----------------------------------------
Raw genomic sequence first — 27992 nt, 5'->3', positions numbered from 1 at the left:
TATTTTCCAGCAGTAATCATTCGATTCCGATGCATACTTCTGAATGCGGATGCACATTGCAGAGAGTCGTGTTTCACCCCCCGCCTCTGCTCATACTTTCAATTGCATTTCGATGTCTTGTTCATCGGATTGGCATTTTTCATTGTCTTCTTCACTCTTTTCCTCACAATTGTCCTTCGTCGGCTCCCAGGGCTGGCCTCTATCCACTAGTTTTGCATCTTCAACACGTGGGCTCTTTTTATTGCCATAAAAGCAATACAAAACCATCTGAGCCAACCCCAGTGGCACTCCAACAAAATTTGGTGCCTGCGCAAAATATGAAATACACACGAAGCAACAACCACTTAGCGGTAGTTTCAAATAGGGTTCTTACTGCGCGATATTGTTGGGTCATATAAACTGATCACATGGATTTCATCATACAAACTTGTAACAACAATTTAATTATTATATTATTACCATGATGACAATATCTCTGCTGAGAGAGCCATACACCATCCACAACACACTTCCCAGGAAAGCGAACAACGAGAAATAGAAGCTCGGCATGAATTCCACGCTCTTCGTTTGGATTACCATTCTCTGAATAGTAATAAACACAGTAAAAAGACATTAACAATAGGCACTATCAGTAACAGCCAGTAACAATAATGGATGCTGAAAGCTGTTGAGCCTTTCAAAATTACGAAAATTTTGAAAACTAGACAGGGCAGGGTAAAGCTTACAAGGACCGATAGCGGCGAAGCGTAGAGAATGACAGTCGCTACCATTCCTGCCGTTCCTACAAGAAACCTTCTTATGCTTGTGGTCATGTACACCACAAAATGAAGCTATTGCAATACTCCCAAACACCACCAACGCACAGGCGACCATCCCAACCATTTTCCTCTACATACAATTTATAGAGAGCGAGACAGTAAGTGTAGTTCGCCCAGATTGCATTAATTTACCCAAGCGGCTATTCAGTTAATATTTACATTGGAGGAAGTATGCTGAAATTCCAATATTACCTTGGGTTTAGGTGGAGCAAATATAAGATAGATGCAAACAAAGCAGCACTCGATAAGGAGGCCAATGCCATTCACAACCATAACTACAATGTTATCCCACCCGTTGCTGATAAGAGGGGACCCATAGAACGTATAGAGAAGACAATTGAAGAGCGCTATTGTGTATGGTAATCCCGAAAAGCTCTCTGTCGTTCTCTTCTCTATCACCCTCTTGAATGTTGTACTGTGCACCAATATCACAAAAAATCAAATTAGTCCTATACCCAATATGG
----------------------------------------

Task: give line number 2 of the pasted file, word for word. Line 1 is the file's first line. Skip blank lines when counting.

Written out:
TATTTTCCAGCAGTAATCATTCGATTCCGATGCATACTTCTGAATGCGGATGCACATTGCAGAGAGTCGTGTTTCACCCCCCGCCTCTGCTCATACTTTCAATTGCATTTCGATGTCTTGTTCATCGGATTGGCATTTTTCATTGTCTTCTTCACTCTTTTCCTCACAATTGTCCTTCGTCGGCTCCCAGGGCTGGCCTCTATCCACTAGTTTTGCATCTTCAACACGTGGGCTCTTTTTATTGCCATAAAAGCAATACAAAACCATCTGAGCCAACCCCAGTGGCACTCCAACAAAATTTGGTGCCTGCGCAAAATATGAAATACACACGAAGCAACAACCACTTAGCGGTAGTTTCAAATAGGGTTCTTACTGCGCGATATTGTTGGGTCATATAAACTGATCACATGGATTTCATCATACAAACTTGTAACAACAATTTAATTATTATATTATTACCATGATGACAATATCTCTGCTGAGAGAGCCATACACCATCCACAACACACTTCCCAGGAAAGCGAACAACGAGAAATAGAAGCTCGGCATGAATTCCACGCTCTTCGTTTGGATTACCATTCTCTGAATAGTAATAAACACAGTAAAAAGACATTAACAATAGGCACTATCAGTAACAGCCAGTAACAATAATGGATGCTGAAAGCTGTTGAGCCTTTCAAAATTACGAAAATTTTGAAAACTAGACAGGGCAGGGTAAAGCTTACAAGGACCGATAGCGGCGAAGCGTAGAGAATGACAGTCGCTACCATTCCTGCCGTTCCTACAAGAAACCTTCTTATGCTTGTGGTCATGTACACCACAAAATGAAGCTATTGCAATACTCCCAAACACCACCAACGCACAGGCGACCATCCCAACCATTTTCCTCTACATACAATTTATAGAGAGCGAGACAGTAAGTGTAGTTCGCCCAGATTGCATTAATTTACCCAAGCGGCTATTCAGTTAATATTTACATTGGAGGAAGTATGCTGAAATTCCAATATTACCTTGGGTTTAGGTGGAGCAAATATAAGATAGATGCAAACAAAGCAGCACTCGATAAGGAGGCCAATGCCATTCACAACCATAACTACAATGTTATCCCACCCGTTGCTGATAAGAGGGGACCCATAGAACGTATAGAGAAGACAATTGAAGAGCGCTATTGTGTATGGTAATCCCGAAAAGCTCTCTGTCGTTCTCTTCTCTATCACCCTCTTGAATGTTGTACTGTGCACCAATATCACAAAAAATCAAATTAGTCCTATACCCAATATGG